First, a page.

The film poignantly contrasts Ida's spiritual equanimity with the character Wanda, Ida's aunt. Although Wanda has achieved great professional success in her life in the aftermath of the horrors of WWII , she apparently is lacking in spiritual equanimity altogether. This is evidenced in the film by her advanced alcoholism, and her sexually promiscuous lifestyle. Wanda has found "inner peace" in the face of her WWII experiences at the bottom of a bottle of vodka, and in having apparently random, transient sexual encounters. When Wanda is forced, by virtue of Ida's unexpected visit from the convent, to revisit the horrors of WWII, she can no longer find inner peace through alcohol and random sex, and this finally leads her to commit suicide.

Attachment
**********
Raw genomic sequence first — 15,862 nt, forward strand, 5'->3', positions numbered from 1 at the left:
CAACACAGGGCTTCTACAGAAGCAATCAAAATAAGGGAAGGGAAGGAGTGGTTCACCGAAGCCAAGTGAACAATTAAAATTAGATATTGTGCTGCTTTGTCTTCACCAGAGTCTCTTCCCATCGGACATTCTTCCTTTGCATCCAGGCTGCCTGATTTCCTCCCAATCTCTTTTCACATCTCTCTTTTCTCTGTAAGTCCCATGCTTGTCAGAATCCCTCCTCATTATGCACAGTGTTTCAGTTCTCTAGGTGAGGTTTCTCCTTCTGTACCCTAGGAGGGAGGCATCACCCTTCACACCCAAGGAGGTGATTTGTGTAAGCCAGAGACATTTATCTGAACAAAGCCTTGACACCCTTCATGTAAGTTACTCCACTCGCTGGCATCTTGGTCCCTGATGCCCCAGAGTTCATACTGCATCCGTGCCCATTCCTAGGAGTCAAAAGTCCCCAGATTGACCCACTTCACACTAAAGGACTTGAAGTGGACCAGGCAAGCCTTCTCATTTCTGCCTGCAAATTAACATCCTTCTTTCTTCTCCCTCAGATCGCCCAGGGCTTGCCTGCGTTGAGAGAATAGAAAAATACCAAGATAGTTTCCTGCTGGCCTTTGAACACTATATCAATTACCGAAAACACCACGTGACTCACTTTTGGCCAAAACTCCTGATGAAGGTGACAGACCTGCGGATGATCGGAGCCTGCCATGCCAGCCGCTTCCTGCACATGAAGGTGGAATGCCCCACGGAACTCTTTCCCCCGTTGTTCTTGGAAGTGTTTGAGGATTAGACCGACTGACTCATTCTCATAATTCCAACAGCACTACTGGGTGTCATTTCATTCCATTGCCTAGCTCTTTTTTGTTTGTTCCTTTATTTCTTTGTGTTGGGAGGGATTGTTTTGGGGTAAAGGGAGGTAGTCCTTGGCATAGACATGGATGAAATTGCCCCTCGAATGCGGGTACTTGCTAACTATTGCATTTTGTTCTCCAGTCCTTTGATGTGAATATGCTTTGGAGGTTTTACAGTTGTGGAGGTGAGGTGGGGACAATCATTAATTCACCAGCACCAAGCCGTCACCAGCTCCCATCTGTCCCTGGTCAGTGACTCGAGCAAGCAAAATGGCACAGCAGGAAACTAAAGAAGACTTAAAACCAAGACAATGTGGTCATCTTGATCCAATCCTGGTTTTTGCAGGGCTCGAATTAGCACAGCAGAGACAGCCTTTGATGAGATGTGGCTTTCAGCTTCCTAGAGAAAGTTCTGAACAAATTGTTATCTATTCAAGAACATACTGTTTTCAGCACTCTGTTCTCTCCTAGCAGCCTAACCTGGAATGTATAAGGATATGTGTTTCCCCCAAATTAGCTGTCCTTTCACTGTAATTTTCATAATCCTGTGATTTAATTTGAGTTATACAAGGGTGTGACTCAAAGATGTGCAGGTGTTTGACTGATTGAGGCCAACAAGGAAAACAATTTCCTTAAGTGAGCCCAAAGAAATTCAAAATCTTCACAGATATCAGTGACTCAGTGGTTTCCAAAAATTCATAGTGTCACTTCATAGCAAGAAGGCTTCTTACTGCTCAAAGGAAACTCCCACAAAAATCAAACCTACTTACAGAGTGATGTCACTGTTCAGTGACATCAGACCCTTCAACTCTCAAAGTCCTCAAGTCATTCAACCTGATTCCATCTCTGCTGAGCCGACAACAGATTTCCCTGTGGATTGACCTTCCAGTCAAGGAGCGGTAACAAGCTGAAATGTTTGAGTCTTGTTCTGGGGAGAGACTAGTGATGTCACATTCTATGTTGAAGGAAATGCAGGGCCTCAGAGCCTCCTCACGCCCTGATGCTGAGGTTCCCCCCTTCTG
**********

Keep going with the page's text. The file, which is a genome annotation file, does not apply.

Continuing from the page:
Comparing and contrasting then the characters of Ida and Wanda in this film, we see the filmmaker definitely advocating to the viewer that equanimity, and peace of mind in one's life comes from spiritual strength from within one's self, and not in the external vices, and distractions that the world has to offer us. This is an especially timely and appropriate message in our modern times that are so dominated by a "trivial consumerism" that so easily makes available to us all sorts of "quick fixes" to calm the emotional and visceral distresses that we experience within ourselves., from the candy bar that is in front of us at the checkout stand in the supermarket, to the shiny new car at the car dealership, to the list of virtual "friends" that we have on our Facebook page.